With the Guardian’s unstoppable rise to global dominance** we at Guardian US thought we’d run a series of articles for fans wishing to improve their knowledge of the sport’s history and storylines, hopefully in a way that doesn’t patronise you to within an inch of your life. A warning: If you’re the kind of person that finds The Blizzard too populist this may not be the series for you. ** Actual dominance may not be global.
Please note: Player cards taken from our overall list of 100. Cut-off date to be a teenager was w/b October 23. Fosu-Mensah might not have expected to be flung into the fire of a desperate relegation battle when he joined Crystal Palace on loan this season, but he has done his personal cause little harm so far. The Dutchman was one of very few impressive performers in the season’s early weeks, but has found it slightly harder to nail down a place under Roy Hodgson.
LONDON -- Here are three points from Wembley as England and Brazil played out a 0-0 draw in an international friendly. Two friendlies, 180 minutes, 20 players used and no goals. Those bare facts might lead you to conclude that England's two games over this last week have been a waste of time. That would be the negative spin, but the positive is that Gareth Southgate's severely depleted side have not lost to two of the favourites for next summer's World Cup.
Muck Rack makes it simple to find people, tweets, or articles that mention any name, keyword, company, hashtag etc. We've compiled this guide to help you make the most of your search.
Selecting a term
Start searching tweets, articles from media outlets, articles mentioned in tweets, journalists'
names, titles and bios with some suggested searches:
Companies or Topics (e.g. iPhone, Microsoft)
Phrases (e.g. "cloud computing") — use quotes to keep the terms together
Twitter handles (e.g. @username) — returns those who have mentioned or replied to
Names (e.g. "David Pogue")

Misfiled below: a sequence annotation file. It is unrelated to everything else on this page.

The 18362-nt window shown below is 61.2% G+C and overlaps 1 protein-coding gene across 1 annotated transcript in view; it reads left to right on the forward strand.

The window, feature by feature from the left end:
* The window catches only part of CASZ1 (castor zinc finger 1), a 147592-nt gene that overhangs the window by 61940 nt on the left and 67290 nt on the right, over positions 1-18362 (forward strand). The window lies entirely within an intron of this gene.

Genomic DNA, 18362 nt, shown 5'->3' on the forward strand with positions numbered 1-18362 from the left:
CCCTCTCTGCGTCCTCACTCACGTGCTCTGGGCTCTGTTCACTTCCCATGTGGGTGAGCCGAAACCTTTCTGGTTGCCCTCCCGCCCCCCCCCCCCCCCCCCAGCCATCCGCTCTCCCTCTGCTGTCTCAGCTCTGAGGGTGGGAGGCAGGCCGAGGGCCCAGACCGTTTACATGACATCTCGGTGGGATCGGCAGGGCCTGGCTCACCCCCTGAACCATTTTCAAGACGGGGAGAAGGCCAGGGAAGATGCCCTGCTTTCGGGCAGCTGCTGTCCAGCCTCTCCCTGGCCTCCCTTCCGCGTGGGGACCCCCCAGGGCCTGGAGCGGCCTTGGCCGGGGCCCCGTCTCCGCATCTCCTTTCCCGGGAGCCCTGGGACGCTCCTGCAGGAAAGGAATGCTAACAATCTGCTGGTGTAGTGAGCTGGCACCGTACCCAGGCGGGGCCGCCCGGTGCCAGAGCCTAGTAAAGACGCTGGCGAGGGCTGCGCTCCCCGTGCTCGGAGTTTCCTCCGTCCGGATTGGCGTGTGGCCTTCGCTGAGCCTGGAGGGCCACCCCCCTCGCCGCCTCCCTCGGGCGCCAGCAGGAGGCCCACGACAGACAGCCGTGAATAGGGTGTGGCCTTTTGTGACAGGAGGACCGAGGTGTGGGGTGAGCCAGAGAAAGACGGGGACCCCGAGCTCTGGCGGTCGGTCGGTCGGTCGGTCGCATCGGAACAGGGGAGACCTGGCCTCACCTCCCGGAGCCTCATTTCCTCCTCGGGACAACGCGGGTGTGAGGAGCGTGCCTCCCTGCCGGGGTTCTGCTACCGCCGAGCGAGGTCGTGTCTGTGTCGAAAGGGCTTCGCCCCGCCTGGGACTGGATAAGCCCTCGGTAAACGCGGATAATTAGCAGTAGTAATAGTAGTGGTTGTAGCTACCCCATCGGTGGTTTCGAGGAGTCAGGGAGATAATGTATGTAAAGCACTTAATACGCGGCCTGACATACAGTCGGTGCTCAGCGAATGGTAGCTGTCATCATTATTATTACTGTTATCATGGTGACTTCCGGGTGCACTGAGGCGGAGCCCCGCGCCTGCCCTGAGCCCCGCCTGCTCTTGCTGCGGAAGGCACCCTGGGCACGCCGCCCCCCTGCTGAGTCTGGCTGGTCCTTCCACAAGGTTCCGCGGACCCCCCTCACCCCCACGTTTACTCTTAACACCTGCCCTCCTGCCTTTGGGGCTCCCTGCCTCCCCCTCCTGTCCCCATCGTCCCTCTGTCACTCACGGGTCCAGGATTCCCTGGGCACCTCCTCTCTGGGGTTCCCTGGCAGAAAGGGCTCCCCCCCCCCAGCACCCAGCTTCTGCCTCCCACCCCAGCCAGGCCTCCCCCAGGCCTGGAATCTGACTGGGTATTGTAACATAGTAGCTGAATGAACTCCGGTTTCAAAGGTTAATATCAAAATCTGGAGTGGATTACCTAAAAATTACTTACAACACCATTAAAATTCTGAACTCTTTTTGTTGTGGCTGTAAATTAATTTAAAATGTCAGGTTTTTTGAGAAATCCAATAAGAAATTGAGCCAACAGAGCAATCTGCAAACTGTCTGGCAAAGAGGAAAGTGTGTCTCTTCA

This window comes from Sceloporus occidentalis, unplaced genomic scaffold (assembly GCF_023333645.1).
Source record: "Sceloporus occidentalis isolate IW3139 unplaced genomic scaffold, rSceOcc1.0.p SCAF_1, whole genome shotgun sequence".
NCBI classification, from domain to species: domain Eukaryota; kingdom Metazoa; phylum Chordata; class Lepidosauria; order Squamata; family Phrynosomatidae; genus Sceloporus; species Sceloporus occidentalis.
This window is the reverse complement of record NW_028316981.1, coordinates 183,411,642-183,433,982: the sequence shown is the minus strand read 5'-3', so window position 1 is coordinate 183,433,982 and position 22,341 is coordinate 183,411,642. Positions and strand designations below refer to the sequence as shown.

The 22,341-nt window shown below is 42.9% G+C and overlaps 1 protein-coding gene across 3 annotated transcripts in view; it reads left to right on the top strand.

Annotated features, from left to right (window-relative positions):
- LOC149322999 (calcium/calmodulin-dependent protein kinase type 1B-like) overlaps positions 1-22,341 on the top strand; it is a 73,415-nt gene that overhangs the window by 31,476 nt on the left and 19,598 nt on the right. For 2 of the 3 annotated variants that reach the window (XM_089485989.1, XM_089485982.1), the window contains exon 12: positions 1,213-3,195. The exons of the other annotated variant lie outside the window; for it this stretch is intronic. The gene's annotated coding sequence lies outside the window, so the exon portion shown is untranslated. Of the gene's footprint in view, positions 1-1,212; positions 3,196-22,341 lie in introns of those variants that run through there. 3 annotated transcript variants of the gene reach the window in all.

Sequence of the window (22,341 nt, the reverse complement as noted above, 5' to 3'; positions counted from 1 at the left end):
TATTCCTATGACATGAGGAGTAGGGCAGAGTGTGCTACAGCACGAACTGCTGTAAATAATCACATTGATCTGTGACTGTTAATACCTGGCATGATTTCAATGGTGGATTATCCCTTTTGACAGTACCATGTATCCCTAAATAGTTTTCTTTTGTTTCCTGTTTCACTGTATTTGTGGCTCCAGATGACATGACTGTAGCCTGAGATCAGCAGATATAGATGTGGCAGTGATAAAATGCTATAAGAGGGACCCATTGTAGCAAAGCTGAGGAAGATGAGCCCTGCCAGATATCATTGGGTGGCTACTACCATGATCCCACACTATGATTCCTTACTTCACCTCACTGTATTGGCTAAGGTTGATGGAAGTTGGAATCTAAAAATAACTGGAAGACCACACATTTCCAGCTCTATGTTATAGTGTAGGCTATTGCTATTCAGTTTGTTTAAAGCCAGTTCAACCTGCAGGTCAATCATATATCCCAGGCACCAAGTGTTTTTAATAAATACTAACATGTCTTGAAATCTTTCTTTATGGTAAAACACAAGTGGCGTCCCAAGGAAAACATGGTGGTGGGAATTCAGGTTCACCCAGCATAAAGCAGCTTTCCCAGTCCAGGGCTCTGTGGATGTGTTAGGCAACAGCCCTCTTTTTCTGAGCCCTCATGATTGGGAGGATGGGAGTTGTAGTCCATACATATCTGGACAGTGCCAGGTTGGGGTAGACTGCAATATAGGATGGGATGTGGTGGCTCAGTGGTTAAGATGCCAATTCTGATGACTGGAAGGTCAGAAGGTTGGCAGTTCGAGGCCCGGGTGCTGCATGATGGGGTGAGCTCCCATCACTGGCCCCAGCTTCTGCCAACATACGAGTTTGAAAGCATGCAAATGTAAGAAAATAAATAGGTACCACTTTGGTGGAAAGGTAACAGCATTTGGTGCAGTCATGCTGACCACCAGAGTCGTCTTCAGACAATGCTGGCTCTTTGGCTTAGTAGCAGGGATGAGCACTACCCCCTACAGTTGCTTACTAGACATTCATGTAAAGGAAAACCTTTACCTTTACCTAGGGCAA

Hashtags (e.g. #sxsw, #london2012)
Bio details (e.g. vegan, Olympics, father)
Muck Rack's Advanced Search allows for many boolean operators.
Find results that mention multiple specified terms, use AND or
+. For example, ensure each result contains both Elon Musk and Mark Zuckerberg by
searching Musk AND Zuckerberg or Musk + Zuckerberg.
Use the operators OR or , to broaden your search when you'd like either of
multiple terms to appear in results. (This is the default behavior of our search when no operators
are used). For example, results will contain either cake or cookie by searching cake OR cookie or cake,cookie
Use NOT or - to subtract results from your search. For
example, searching Disney will yield results about the Walt Disney Company as well as Walt Disney
World Resort. To exclude mentions of Disney World, search for Disney -World or Disney
When using one of these operators with a phrase, enclose it in quotation marks. For example, you can
find results about smartphones excluding Apple's iPhone 4S by searching smartphone -"iPhone
Exact case matching or punctuation
If you're searching for a brand name or keyword that relies on specific punctuation marks or capitalization, you can
find results that match your exact query by adding matchcase: before the keyword you're searching for, like matchcase:E*TRADE .
Use parentheses to separate multiple
boolean phrases. For example, to find journalists talking about having fun in Disney World or
Disneyland, search for ("disney world" OR disneyland) AND fun.
An asterisk can be used to search for any variation of a root word truncated by the asterisk. For example, searching for admin* will return results for administrator, administration, administer, administered, etc.
A near operator is an AND operator where you can control the distance between the words. You can vary the distance the near operation uses by adding a forward slash and number (between 0-99) such as strawberries NEAR/10 "whipped cream", which means the strawberries must exist within 10 words of "whipped cream".